In November 2011, Ohio State made national news by landing native son Urban Meyer as its next football coach, signing the in-demand coach to a six-year, $24 million contract that includes use of a private jet, a golf course membership, and bonuses up to $2.4 million if he is still coaching the Buckeyes in 2018. Based on that blockbuster deal, perhaps Ohio's Department of Job and Family Services could use OSU's legal team to help evaluate Medicaid contracts.
In a surprising move, Ohio Medicaid officials on June 7 reversed their April 2012 decision to award $7 billion in Medicaid contracts to CareSource, Paramount Advantage, Aetna, Meridian, and UnitedHealthcare. The reversal came after three incumbent Medicaid plans - Molina, Amerigroup, and Centene protested the initial contract award citing numerous errors in the selection process. As a result of the reversal, Molina and Centene will remain in the program with statewide contracts, would-be newcomers Aetna and Meridian are out, and the state has egg on its face.
The Ohio Medicaid contracts serve more than 1.6 million beneficiaries and cover both the medical and prescription drug benefits. Ohio is also reducing the number of Medicaid regions in the state from eight to three, with each of the selected plans serving all three Ohio regions. Beneficiaries will be enrolled in the new plans in January 2013. Insurers will have the opportunity to gain thousands of new enrollees, a number that could spike in 2014 if Medicaid eligibility expands through national healthcare reform.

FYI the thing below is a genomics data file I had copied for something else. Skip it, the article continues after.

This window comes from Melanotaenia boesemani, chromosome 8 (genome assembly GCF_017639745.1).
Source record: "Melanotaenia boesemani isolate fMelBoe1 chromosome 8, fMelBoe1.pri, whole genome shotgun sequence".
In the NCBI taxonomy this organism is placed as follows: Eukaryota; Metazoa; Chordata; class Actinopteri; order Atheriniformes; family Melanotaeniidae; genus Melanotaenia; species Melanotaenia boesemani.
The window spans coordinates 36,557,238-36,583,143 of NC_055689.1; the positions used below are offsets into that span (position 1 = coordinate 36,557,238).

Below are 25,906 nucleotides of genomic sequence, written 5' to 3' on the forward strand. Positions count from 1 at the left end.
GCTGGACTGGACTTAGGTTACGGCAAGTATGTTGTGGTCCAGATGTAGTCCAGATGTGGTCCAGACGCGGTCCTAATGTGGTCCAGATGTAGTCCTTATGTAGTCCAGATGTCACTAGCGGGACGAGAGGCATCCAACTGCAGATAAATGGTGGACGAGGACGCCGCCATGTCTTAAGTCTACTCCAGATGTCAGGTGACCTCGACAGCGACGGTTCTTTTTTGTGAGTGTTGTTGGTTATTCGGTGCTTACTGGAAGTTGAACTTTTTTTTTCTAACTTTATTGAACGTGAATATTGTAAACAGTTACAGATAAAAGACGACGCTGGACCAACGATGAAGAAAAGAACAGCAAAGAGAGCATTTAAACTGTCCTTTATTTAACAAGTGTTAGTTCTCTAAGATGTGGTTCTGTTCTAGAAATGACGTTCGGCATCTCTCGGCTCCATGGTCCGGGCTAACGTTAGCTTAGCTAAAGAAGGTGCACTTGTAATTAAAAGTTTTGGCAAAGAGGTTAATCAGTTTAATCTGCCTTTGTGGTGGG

In issuing its reversal, the state had to admit its review process was flawed. For instance, Meridian apparently should have been disqualified because it did not meet deadlines to have adequate licensing from the state's department of insurance. Aetna received points it shouldn't have, with the state erroneously crediting the MCO for taking on full risk in states where that wasn't the case.
The news is a huge help to Molina, which could ill afford to lose the Ohio contract since it accounts for roughly 25 percent of the company's earnings. Even more timely, the reversal news came a day after Molina's shares tumbled 31 percent on news of financial bleeding in its Texas contract, where Molina has seen extremely high medical costs in the Hidalgo and El Paso regions.
The Hidalgo market, which includes 13 counties around the Rio Grande Valley, did not have a managed Medicaid program prior to March 2012. Insurers in the new Hidalgo service area are facing higher utilization as members receive care for previously untreated conditions. Costs should level off as members receive regular care, but the program start-up and higher-than-anticipated spike in utilization has taken an early toll.
Ohio's decision is a blow to Aetna, which has struggled to develop its Medicaid business since its purchase of Medicaid ASO operator Schaller Anderson. It's also a setback for upstart MCO Meridian, which can console itself with a recent contract award in New Hampshire. And the situation points to how quickly health plans fortunes can turn in the Medicaid business: losing a major contract, or agreeing to a lowballed reimbursement amount, or discovering a higher-than-expected member acuity level can wreak havoc for Medicaid plans. The best MCOs can do is hope their state partner will work with them and make things right. Even if it's a tad embarrassing.